This striking perennial is native to Europe and Asia and features globe-shaped, blue or violet flower heads atop tall, spiny stems. The globe thistle is drought-tolerant and is often used in xeriscaping and wildlife gardens.
Dutchman’s Pipe (Aristolochia littoralis)
This unique vine, native to South America, produces large, pipe-shaped flowers with intricate, swirling patterns. The Dutchman’s pipe is often grown for its unusual flowers and its ability to attract pipevine swallowtail butterflies.
Red Hot Poker (Kniphofia uvaria)
Native to South Africa, this eye-catching perennial is known for its tall spikes of tubular, red or orange flowers that resemble a flaming torch. The red hot poker is a popular choice for adding a bold, exotic touch to gardens and landscapes. Our neighbor has this growing in his front yard and it definitely stands out and is beautiful when in bloom.
Giant Water Lily (Victoria amazonica)
This giant water lily is native to the Amazon River basin and is known for its enormous, floating leaves, which can reach up to 10 feet in diameter. The Victoria amazonica produces large, fragrant flowers that bloom at night and change color over the course of a few days.
Crested Euphorbia (Euphorbia lactea cristata)
This unique succulent is known for its fan-shaped, crested growth habit and striking, coral-like appearance. The crested euphorbia is a popular choice for container gardens and indoor displays due to its low-maintenance requirements and exotic beauty.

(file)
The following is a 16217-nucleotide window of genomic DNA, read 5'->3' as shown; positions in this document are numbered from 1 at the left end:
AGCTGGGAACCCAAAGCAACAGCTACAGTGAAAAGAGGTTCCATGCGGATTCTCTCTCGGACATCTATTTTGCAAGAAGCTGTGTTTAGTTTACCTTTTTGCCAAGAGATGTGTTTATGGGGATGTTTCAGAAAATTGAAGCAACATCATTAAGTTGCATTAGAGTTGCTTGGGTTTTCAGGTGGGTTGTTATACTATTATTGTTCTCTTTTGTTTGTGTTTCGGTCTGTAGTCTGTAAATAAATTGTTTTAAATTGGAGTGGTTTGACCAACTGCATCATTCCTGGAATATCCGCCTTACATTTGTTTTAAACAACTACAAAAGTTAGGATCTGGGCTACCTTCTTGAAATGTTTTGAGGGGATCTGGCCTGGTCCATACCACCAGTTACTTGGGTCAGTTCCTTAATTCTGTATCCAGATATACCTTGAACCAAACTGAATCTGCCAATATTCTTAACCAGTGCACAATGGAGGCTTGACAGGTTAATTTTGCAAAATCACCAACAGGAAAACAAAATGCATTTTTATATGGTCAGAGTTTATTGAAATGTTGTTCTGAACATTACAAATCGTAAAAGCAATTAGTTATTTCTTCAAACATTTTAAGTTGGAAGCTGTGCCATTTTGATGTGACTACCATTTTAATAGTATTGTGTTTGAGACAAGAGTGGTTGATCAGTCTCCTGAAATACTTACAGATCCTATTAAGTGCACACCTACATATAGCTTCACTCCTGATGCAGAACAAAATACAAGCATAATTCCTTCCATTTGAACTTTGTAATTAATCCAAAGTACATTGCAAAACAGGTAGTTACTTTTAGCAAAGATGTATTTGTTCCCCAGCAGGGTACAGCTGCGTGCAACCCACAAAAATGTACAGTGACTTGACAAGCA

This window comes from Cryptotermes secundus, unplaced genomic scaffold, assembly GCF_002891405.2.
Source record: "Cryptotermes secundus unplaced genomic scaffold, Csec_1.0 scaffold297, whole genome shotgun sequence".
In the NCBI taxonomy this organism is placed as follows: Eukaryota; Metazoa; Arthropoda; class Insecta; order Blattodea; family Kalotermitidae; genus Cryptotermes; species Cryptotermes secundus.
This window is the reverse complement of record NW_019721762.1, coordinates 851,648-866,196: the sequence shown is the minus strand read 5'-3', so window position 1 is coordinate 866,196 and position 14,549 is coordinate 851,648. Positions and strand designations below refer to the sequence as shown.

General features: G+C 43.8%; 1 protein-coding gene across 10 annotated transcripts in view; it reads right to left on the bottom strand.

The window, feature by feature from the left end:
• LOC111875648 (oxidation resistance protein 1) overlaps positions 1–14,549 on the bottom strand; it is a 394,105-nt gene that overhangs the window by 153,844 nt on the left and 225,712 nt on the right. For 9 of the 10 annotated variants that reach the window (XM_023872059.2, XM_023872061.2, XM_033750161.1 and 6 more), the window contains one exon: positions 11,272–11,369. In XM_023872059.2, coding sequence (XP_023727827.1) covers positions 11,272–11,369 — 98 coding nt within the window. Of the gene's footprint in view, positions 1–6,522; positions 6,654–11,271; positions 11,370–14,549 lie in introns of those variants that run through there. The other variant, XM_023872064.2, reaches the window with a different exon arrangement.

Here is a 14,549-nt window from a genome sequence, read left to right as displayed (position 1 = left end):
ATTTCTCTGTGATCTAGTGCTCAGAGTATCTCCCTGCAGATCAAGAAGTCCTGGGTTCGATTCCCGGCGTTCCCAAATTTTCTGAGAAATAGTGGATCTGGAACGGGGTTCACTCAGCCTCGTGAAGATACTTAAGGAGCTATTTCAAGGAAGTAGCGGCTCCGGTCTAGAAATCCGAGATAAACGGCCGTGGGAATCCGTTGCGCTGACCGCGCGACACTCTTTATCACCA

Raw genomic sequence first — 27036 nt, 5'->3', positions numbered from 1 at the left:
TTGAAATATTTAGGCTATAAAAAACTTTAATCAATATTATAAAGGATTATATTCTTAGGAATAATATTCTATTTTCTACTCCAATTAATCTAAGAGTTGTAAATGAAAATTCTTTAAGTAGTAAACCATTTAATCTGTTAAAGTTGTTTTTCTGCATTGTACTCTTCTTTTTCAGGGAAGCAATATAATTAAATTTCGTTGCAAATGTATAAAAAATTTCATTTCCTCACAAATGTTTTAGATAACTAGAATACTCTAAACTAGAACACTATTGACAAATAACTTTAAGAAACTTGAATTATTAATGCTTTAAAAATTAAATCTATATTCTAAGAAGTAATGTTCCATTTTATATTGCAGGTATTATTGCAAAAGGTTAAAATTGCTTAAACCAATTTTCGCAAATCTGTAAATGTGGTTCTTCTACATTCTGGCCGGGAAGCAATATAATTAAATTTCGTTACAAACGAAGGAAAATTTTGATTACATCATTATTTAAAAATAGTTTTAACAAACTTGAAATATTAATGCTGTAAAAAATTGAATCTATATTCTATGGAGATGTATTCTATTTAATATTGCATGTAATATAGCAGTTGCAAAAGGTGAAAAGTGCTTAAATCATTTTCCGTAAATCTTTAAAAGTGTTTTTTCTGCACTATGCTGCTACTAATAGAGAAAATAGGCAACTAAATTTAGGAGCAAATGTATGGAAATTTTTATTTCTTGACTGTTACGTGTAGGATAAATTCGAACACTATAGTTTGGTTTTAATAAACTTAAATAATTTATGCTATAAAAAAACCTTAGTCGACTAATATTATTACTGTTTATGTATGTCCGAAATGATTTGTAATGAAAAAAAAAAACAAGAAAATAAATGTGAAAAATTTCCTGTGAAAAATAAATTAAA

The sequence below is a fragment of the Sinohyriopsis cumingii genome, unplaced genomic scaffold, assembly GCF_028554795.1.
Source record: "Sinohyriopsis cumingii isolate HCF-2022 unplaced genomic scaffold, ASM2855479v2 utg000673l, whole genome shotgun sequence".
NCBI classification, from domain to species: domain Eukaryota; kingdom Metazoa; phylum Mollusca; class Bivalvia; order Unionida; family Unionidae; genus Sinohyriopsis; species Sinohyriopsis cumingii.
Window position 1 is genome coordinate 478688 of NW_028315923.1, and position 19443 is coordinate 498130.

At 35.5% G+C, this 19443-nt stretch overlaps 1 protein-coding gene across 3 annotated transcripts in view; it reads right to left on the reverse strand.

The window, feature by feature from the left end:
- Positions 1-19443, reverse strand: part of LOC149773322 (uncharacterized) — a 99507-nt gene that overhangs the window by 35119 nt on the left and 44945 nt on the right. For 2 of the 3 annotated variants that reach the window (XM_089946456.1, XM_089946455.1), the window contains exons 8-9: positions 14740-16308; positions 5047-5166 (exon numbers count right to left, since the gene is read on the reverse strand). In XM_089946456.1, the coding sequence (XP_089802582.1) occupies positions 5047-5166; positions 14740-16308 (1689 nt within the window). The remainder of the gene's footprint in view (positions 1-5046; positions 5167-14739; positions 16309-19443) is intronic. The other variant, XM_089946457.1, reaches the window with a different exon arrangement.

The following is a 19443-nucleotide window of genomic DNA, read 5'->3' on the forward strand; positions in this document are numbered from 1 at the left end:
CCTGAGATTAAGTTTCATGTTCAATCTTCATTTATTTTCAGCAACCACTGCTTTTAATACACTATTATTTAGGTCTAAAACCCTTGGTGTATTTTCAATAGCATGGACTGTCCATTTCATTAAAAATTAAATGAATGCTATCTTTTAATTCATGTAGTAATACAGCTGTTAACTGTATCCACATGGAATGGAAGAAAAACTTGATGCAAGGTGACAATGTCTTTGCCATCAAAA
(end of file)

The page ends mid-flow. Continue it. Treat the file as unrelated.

Birds of Paradise
The birds of paradise was named because the flower shape look like a bird in flight. It is a quite popular flower in flower gardens.
Snake Head Flower ()
The Snake Head Flower (Chelone glabra), also known as turtlehead or white turtlehead, is a captivating perennial plant native to North America. Its distinctive, hooded flowers closely resemble the shape of a snake’s or turtle’s head, creating a unique visual effect that intrigues both gardeners and passersby. Boasting white or pink blooms, the Snake Head Flower thrives in wet environments like marshes and stream banks, adding a touch of natural charm and wonder to these habitats and gardens alike.
Snail Vine Flower (Vigna Caracalla)
The Snail Vine Flower is a captivating climbing vine that features unique, spiral-shaped flowers resembling snail shells. These intriguing blooms, with their delicate lavender hues and enticing fragrance, bring an element of whimsy and charm to gardens, trellises, and arbors. Native to tropical South America, the Snail Vine Flower is a stunning example of nature’s creativity and serves as a delightful addition to any landscape or plant collection.
Often referred to as the crested celosia or crested cockscomb, this fascinating plant is known for its uniquely shaped, wrinkled flowers that resemble the crest of a rooster. The celosia crest blooms in a range of colors, including red, yellow, and orange, making it an intriguing addition to any garden.
Shrimp Plant (Justicia brandegeeana)
The Shrimp Plant is an intriguing, tropical shrub native to Mexico, known for its drooping clusters of bracts that resemble shrimp tails. The bracts, which range in color from yellow to reddish-pink, create a unique, shrimp-like appearance that adds a playful touch to gardens, borders, and container displays, capturing the interest of plant enthusiasts and passersby alike.
Final Thoughts About Rare, Unusual & Weird Flowers
I love seeing what nature has come up with in the natural world and I hope you do too. These are some of the most rare, unusual or weird flowers.
It’s crazy how nature has so many flowers that mimic something else.